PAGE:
Vary this jacket style from the suit jacket cuts, if possible. Such a patterned fabric as described above would make an excellent third suit, as you could wear the patterned skirt with the solid-color pivotal suit jacket and possibly even the second suit jacket. Certainly the printed jacket goes well with the solid-color tops and skirts and/or pants. But at the minimum, this third jacket is essential to stretching your wardrobe dollars. Generally, this type of jacket looks great with jeans too.
  4. A long skirt in a solid-color knit or jersey, especially one that coordinates with the patterned tailored jacket discussed above would also add variety and flexibility. If you are under 5’4,” choose a straight long style, not a full skirt. You could also select a pattern, such as a plaid, to wear with your pivotal suit jacket, sweater set, turtleneck, etc.
  5. A sweater set (shell and cardigan) in your power neutral color or in a totally different color, but one that looks good with both of the suit skirts and pants. For example, off white or white would go with almost everything. If you prefer color, opt for some of the current fashion colors, such as salmon, turquoise, lime green, etc. Salmon and lime green both work beautifully with black, brown, navy, or purple. For business wear, lime green works only when you pair it with another dark color, such as black, eggplant, or brown.

    Don’t be afraid to separate the set to gain more outfits. You can wear the shell part of the set as a separate under your jackets. The cardigan if in the right color, can be paired with the other outfits, worn or tied over a blouse or top.
  6. A classic white blouse (long sleeve) is a must. A crisp white stylish blouse is always professional and it has great versatility. It can go under a suit jacket and look powerful; it can be worn alone with a skirt or pants and hold it’s own; it can be worn with a sweater tied around the shoulders for a smart casual look. Look for a white blouse that has an interesting collar and an overall stylish flair or cut.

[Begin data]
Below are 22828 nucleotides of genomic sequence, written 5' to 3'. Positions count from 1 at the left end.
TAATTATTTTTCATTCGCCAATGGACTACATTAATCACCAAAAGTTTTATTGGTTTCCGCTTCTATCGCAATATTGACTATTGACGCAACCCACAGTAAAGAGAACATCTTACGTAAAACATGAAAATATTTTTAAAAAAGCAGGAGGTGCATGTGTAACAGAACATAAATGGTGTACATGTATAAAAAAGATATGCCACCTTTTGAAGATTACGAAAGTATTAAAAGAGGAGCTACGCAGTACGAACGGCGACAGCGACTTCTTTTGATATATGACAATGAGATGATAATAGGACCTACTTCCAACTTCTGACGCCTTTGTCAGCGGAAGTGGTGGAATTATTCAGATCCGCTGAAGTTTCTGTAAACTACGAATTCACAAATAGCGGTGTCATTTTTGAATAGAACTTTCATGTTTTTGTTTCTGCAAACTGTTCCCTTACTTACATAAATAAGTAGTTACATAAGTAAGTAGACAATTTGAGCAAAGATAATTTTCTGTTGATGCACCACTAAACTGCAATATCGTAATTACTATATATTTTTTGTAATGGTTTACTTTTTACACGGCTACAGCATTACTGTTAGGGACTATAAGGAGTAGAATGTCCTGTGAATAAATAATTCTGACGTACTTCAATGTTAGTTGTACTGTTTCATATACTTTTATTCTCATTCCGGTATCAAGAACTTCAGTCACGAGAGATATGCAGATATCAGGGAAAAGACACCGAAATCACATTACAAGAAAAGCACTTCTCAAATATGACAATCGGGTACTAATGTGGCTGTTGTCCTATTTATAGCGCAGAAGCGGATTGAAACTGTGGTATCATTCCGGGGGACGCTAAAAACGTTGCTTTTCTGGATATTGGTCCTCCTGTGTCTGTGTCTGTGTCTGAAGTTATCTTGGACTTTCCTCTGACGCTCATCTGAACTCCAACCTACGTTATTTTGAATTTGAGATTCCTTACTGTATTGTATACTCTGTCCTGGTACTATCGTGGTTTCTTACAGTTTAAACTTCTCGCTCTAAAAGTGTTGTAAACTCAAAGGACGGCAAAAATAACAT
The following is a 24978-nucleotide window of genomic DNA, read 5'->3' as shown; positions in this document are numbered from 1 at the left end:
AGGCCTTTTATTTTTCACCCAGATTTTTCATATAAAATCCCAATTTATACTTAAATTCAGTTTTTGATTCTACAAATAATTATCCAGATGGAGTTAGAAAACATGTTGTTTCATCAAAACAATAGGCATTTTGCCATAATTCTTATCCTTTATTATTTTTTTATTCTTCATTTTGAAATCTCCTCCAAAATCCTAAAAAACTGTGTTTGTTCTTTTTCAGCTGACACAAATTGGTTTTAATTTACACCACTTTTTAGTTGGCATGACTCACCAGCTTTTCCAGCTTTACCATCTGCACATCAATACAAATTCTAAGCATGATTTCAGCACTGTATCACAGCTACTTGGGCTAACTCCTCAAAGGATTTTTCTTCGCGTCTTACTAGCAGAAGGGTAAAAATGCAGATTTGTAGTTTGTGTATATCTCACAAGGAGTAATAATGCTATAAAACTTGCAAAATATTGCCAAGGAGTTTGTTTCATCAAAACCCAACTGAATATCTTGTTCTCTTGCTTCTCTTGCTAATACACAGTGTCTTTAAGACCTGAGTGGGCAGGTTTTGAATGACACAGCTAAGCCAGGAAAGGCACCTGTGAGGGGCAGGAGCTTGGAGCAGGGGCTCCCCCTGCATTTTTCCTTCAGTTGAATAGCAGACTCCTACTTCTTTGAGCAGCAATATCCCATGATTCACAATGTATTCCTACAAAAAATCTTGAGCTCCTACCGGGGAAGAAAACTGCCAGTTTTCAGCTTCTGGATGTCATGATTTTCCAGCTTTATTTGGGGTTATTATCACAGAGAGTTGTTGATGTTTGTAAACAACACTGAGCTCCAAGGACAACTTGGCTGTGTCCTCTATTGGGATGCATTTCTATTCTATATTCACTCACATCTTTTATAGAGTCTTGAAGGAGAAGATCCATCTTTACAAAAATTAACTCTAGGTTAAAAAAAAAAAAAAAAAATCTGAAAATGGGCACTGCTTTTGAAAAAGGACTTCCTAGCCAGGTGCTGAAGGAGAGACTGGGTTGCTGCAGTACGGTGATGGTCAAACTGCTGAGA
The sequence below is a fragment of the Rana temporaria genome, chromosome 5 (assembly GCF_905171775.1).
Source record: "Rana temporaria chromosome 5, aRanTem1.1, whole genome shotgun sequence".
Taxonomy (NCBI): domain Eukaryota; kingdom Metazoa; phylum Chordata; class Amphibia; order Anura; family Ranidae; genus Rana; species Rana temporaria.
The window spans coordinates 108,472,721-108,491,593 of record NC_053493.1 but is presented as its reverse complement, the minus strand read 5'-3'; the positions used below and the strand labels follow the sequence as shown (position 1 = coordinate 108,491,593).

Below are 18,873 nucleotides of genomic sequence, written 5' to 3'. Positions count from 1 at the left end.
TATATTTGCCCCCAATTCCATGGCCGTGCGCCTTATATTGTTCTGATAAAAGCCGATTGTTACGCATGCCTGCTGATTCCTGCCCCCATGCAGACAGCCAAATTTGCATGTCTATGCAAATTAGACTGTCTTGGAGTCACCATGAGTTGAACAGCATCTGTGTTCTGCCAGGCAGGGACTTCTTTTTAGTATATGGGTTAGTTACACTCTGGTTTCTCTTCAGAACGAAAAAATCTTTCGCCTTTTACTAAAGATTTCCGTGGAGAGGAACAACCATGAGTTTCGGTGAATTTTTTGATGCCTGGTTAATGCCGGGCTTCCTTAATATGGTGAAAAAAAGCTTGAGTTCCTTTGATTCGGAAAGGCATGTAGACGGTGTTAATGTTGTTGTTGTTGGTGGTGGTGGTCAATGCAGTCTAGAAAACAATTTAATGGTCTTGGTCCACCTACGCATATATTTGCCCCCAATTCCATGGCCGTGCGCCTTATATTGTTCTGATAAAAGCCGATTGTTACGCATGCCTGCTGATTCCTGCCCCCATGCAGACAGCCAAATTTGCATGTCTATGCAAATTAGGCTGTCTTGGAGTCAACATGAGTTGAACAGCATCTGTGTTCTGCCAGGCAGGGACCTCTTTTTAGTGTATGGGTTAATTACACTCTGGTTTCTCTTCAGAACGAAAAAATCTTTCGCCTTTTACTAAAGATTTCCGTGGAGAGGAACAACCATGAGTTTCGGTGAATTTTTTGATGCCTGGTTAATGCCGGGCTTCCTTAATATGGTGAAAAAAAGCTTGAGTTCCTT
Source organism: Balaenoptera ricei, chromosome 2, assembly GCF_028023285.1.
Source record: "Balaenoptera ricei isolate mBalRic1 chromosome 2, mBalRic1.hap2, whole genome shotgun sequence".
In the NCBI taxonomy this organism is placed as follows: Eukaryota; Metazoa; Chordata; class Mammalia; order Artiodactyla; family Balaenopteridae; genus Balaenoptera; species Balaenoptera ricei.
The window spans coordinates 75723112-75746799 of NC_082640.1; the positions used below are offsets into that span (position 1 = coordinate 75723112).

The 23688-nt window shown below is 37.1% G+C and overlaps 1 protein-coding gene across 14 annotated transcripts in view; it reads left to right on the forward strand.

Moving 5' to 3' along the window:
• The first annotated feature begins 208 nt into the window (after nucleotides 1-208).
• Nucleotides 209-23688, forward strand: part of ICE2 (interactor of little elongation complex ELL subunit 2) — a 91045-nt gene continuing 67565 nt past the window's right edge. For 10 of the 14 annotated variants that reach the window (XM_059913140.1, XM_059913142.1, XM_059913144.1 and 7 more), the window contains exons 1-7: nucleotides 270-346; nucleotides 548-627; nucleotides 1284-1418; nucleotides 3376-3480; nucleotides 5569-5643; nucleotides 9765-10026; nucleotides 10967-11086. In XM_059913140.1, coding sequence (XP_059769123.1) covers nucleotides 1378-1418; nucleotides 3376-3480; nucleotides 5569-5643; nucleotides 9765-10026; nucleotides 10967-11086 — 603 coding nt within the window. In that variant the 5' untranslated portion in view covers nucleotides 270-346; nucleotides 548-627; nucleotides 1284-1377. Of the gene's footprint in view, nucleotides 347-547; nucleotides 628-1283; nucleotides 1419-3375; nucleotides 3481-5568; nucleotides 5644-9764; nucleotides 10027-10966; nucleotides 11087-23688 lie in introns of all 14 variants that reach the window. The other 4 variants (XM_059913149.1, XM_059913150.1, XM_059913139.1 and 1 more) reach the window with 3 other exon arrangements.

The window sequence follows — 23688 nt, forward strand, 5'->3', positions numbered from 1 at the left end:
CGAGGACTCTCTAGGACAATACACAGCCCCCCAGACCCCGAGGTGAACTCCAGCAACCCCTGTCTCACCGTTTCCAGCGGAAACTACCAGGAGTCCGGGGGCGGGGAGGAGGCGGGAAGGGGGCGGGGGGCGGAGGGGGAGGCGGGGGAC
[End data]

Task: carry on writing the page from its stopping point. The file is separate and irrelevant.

7. A turtleneck or mock turtleneck top (long sleeve). This should be in one of the power-neutral suit colors for maximum wear-ability. Add other colors as you can. The turtleneck can be worn alone or layered under the white blouse (yes, even in a dark color), worn with or without a jacket.
  8. Stylish shoes: two pair of pumps (closed toe and heel) with a 2 to 3” heel, in your best power-neutral colors, the pivotal suit color, in particular. Add ankle boots when your budget allows; knee boots if you like that look, (boots worn with short skirts). Check your company’s dress code to see if it has any boot limitations. Some companies do not allow knee boots.
  9. Jewelry is important. Accessories can make or break an outfit. Add earrings at the minimum. Jewelry doesn’t have to be expensive; it just needs to look expensive to make the right statement for you. Belts are back in as well.
  10. Hosiery is regaining popularity again, especially for business wear. Many companies require hosiery or socks all the time; be sure to check your dress code.

In my book, Casual Power, I describe in detail how to maximize your mix and match choices. Chapter 4 also discusses the magical garments that make up a Capsule Wardrobe. I encourage you to read it, especially since you are coming from a dot.com environment.

Most people could not go out and buy all the items I have listed above. Add them as your budget allows and they will make you money!